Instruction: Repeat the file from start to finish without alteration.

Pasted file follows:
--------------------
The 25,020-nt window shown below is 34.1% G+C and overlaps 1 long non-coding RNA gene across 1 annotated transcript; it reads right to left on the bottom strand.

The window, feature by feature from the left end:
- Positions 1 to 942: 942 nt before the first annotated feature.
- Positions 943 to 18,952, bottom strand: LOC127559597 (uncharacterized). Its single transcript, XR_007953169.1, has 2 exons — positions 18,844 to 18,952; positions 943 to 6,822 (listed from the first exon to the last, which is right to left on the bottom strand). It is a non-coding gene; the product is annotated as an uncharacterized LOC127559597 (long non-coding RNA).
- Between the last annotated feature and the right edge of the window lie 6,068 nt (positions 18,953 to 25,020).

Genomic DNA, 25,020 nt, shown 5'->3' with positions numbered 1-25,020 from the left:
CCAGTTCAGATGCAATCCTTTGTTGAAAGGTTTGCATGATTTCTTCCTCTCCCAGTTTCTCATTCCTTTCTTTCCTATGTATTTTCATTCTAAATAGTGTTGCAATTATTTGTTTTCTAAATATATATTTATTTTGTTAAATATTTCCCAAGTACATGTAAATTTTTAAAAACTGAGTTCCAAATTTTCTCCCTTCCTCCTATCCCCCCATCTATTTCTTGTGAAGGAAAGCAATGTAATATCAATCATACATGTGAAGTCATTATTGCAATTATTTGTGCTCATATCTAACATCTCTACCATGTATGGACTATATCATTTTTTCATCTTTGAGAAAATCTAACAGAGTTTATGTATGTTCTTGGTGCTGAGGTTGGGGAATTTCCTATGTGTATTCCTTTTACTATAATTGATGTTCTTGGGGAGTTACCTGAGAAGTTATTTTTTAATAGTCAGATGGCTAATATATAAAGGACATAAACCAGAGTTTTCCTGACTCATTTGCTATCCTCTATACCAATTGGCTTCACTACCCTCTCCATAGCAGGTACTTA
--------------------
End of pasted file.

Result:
The 25,020-nt window shown below is 34.1% G+C and overlaps 1 long non-coding RNA gene across 1 annotated transcript; it reads right to left on the bottom strand.

The window, feature by feature from the left end:
- Positions 1 to 942: 942 nt before the first annotated feature.
- Positions 943 to 18,952, bottom strand: LOC127559597 (uncharacterized). Its single transcript, XR_007953169.1, has 2 exons — positions 18,844 to 18,952; positions 943 to 6,822 (listed from the first exon to the last, which is right to left on the bottom strand). It is a non-coding gene; the product is annotated as an uncharacterized LOC127559597 (long non-coding RNA).
- Between the last annotated feature and the right edge of the window lie 6,068 nt (positions 18,953 to 25,020).

Genomic DNA, 25,020 nt, shown 5'->3' with positions numbered 1-25,020 from the left:
CCAGTTCAGATGCAATCCTTTGTTGAAAGGTTTGCATGATTTCTTCCTCTCCCAGTTTCTCATTCCTTTCTTTCCTATGTATTTTCATTCTAAATAGTGTTGCAATTATTTGTTTTCTAAATATATATTTATTTTGTTAAATATTTCCCAAGTACATGTAAATTTTTAAAAACTGAGTTCCAAATTTTCTCCCTTCCTCCTATCCCCCCATCTATTTCTTGTGAAGGAAAGCAATGTAATATCAATCATACATGTGAAGTCATTATTGCAATTATTTGTGCTCATATCTAACATCTCTACCATGTATGGACTATATCATTTTTTCATCTTTGAGAAAATCTAACAGAGTTTATGTATGTTCTTGGTGCTGAGGTTGGGGAATTTCCTATGTGTATTCCTTTTACTATAATTGATGTTCTTGGGGAGTTACCTGAGAAGTTATTTTTTAATAGTCAGATGGCTAATATATAAAGGACATAAACCAGAGTTTTCCTGACTCATTTGCTATCCTCTATACCAATTGGCTTCACTACCCTCTCCATAGCAGGTACTTA